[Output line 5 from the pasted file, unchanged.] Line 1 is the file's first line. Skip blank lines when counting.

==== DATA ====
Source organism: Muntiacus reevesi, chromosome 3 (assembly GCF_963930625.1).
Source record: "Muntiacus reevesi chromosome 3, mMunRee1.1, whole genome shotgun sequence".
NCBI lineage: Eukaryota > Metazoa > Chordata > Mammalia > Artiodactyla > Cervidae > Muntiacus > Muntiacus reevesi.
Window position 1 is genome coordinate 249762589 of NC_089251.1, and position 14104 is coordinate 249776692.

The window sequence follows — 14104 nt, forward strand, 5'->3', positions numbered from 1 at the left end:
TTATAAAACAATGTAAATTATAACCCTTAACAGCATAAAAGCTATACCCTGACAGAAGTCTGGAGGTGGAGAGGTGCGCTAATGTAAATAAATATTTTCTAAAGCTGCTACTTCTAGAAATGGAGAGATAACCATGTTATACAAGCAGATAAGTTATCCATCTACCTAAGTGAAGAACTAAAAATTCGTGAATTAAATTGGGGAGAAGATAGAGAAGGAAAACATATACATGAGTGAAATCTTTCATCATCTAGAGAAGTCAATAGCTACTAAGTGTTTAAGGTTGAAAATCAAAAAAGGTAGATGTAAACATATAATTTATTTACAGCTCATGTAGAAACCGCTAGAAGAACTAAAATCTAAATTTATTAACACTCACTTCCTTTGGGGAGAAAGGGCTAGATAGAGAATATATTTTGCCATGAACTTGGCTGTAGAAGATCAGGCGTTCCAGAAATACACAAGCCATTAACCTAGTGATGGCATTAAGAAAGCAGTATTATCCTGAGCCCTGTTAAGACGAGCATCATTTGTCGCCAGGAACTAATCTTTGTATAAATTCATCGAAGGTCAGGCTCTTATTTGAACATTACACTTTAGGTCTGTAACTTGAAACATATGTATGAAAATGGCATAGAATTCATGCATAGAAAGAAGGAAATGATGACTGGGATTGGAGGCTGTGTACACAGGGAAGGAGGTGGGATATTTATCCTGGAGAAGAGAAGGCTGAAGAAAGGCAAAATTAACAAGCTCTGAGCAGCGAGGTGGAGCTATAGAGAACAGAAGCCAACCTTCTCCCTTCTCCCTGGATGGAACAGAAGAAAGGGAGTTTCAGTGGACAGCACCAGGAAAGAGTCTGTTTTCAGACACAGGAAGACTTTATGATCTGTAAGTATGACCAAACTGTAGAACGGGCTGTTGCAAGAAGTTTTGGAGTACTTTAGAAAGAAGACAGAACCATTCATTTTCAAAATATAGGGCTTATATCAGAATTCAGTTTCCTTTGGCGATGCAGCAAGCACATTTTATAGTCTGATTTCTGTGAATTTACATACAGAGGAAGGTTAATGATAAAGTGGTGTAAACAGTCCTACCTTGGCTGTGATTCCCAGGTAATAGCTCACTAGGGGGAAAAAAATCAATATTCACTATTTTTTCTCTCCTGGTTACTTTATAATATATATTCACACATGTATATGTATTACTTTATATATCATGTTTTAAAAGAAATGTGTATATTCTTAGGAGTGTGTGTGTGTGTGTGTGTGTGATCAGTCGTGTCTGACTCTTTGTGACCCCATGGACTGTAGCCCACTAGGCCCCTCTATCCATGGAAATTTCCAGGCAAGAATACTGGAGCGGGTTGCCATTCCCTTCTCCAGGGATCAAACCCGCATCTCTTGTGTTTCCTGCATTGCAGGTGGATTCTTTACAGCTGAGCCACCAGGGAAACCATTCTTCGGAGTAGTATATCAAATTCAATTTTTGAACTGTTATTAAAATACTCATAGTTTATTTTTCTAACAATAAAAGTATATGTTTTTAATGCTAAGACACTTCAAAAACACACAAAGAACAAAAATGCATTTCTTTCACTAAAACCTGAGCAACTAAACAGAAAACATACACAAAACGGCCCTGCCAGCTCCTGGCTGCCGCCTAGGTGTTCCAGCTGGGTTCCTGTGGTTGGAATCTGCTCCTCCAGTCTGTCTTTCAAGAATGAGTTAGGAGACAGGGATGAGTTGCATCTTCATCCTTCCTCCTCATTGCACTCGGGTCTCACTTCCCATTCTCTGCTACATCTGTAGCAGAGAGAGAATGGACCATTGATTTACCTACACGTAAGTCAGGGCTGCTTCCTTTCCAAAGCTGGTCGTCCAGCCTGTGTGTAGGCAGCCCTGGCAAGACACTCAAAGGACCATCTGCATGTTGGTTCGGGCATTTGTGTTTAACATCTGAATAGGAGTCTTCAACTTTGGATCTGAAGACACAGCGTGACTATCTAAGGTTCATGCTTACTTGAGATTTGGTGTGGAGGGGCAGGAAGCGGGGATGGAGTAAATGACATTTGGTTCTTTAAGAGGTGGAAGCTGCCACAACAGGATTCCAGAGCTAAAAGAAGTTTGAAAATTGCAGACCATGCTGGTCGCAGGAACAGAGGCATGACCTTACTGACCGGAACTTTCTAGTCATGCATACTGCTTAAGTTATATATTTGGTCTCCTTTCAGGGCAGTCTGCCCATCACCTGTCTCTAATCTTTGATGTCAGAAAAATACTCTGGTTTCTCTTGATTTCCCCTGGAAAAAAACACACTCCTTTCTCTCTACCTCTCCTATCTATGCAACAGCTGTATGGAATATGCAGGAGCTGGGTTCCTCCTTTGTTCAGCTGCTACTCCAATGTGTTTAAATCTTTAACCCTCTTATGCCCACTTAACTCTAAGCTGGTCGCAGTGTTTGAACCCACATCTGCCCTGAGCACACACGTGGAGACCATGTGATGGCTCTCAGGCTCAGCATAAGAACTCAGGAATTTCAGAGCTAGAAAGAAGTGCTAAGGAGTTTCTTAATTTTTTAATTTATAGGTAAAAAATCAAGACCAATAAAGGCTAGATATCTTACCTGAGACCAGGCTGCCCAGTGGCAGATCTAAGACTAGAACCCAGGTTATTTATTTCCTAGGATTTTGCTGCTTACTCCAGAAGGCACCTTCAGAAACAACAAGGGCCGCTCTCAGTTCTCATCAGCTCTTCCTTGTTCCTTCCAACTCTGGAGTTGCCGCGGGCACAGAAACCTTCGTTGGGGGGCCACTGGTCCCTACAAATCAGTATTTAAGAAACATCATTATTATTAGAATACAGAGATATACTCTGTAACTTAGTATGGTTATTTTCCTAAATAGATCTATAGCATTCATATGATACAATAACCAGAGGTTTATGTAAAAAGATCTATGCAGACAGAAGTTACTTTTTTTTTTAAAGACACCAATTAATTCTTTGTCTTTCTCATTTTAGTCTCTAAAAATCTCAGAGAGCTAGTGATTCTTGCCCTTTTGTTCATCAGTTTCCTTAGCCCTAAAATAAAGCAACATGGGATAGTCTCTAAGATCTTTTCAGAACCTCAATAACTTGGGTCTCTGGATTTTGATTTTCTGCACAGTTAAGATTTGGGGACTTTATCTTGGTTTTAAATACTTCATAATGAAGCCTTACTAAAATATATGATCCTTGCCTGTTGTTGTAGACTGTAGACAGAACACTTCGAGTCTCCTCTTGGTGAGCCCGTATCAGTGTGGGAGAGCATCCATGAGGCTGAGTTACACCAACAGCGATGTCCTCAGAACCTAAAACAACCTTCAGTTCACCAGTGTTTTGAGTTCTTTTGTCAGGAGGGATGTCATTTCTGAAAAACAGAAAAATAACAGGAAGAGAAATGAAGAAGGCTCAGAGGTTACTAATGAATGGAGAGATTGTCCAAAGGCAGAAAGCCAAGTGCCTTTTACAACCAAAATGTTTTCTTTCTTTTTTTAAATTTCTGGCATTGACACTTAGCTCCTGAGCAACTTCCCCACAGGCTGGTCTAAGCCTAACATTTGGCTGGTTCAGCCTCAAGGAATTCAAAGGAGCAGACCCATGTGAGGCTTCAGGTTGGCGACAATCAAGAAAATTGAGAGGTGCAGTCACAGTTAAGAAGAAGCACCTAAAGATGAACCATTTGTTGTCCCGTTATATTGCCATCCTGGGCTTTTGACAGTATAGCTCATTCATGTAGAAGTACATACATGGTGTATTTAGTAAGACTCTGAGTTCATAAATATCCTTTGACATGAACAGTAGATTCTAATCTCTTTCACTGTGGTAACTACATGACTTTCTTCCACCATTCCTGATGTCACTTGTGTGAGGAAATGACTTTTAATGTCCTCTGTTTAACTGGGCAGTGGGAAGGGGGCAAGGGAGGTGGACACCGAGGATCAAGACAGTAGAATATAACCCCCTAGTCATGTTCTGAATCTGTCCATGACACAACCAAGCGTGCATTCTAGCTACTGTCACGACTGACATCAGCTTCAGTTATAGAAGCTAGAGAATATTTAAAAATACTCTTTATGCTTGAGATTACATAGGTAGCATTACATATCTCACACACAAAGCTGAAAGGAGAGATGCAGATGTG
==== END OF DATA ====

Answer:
The window sequence follows — 14104 nt, forward strand, 5'->3', positions numbered from 1 at the left end: